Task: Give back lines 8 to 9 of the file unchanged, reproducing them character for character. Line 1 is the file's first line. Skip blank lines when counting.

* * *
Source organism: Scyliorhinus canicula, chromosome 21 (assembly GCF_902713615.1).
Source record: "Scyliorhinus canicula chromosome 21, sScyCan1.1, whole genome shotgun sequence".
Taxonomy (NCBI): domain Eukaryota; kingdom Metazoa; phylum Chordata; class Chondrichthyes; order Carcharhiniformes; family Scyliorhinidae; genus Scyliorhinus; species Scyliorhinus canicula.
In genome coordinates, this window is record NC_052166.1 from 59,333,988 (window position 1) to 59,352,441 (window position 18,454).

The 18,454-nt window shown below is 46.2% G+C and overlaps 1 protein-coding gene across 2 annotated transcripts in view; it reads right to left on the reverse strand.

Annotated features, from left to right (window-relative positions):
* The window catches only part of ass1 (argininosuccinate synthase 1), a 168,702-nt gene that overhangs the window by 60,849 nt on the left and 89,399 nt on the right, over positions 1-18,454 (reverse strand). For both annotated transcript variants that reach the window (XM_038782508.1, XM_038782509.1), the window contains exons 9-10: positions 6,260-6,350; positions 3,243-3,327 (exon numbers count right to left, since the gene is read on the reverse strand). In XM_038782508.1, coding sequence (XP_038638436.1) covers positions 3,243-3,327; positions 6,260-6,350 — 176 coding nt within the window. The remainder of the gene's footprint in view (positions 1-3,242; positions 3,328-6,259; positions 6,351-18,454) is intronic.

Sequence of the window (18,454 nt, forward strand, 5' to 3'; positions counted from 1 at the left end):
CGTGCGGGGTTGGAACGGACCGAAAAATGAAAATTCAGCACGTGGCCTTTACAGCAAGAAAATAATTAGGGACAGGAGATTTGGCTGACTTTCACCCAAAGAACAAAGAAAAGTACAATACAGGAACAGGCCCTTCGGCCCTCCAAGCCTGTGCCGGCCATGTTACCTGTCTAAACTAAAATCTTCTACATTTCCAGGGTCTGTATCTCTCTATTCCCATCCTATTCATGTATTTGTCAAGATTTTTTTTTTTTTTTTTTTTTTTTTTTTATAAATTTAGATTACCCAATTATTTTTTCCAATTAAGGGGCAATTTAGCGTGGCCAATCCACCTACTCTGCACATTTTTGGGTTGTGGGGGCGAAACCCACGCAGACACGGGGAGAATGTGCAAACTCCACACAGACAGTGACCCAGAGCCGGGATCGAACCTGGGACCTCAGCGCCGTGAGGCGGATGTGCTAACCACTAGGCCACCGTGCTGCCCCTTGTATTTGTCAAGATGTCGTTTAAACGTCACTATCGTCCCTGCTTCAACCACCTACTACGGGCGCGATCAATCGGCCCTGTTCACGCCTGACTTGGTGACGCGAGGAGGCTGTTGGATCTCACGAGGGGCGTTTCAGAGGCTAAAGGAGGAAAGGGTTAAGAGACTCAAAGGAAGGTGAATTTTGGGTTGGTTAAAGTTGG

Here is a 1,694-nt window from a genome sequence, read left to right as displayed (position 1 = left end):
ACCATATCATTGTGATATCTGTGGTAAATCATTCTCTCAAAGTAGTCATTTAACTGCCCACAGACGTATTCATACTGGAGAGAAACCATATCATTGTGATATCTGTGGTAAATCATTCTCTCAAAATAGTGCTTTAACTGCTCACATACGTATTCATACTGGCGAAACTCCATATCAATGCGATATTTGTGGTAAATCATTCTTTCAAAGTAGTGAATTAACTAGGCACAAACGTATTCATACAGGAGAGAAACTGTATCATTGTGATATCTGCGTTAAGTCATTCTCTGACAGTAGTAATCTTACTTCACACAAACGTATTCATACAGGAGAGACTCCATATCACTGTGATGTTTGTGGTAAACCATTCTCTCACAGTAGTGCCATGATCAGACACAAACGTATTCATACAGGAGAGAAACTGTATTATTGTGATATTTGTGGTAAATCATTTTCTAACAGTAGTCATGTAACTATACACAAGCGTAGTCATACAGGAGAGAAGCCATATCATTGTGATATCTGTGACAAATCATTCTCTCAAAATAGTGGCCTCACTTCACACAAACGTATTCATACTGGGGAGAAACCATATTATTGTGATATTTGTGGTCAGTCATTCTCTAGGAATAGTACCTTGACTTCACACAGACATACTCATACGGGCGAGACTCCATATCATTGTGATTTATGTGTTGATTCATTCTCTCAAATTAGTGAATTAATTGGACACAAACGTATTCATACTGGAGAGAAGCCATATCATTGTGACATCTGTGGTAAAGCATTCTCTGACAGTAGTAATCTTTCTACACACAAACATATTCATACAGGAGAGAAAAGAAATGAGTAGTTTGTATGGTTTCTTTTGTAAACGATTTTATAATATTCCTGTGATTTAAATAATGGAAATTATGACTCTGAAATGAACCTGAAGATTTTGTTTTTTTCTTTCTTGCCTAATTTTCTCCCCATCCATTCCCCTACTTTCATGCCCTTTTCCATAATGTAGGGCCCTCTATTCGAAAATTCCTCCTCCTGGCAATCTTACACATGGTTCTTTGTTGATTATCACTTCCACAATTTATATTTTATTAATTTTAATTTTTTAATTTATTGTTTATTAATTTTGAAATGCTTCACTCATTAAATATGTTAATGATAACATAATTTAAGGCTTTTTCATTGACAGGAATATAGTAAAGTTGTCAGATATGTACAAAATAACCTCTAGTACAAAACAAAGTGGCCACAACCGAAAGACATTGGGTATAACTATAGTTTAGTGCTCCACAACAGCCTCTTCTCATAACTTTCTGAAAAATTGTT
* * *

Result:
Sequence of the window (18,454 nt, forward strand, 5' to 3'; positions counted from 1 at the left end):
CGTGCGGGGTTGGAACGGACCGAAAAATGAAAATTCAGCACGTGGCCTTTACAGCAAGAAAATAATTAGGGACAGGAGATTTGGCTGACTTTCACCCAAAGAACAAAGAAAAGTACAATACAGGAACAGGCCCTTCGGCCCTCCAAGCCTGTGCCGGCCATGTTACCTGTCTAAACTAAAATCTTCTACATTTCCAGGGTCTGTATCTCTCTATTCCCATCCTATTCATGTATTTGTCAAGATTTTTTTTTTTTTTTTTTTTTTTTTTTTATAAATTTAGATTACCCAATTATTTTTTCCAATTAAGGGGCAATTTAGCGTGGCCAATCCACCTACTCTGCACATTTTTGGGTTGTGGGGGCGAAACCCACGCAGACACGGGGAGAATGTGCAAACTCCACACAGACAGTGACCCAGAGCCGGGATCGAACCTGGGACCTCAGCGCCGTGAGGCGGATGTGCTAACCACTAGGCCACCGTGCTGCCCCTTGTATTTGTCAAGATGTCGTTTAAACGTCACTATCGTCCCTGCTTCAACCACCTACTACGGGCGCGATCAATCGGCCCTGTTCACGCCTGACTTGGTGACGCGAGGAGGCTGTTGGATCTCACGAGGGGCGTTTCAGAGGCTAAAGGAGGAAAGGGTTAAGAGACTCAAAGGAAGGTGAATTTTGGGTTGGTTAAAGTTGG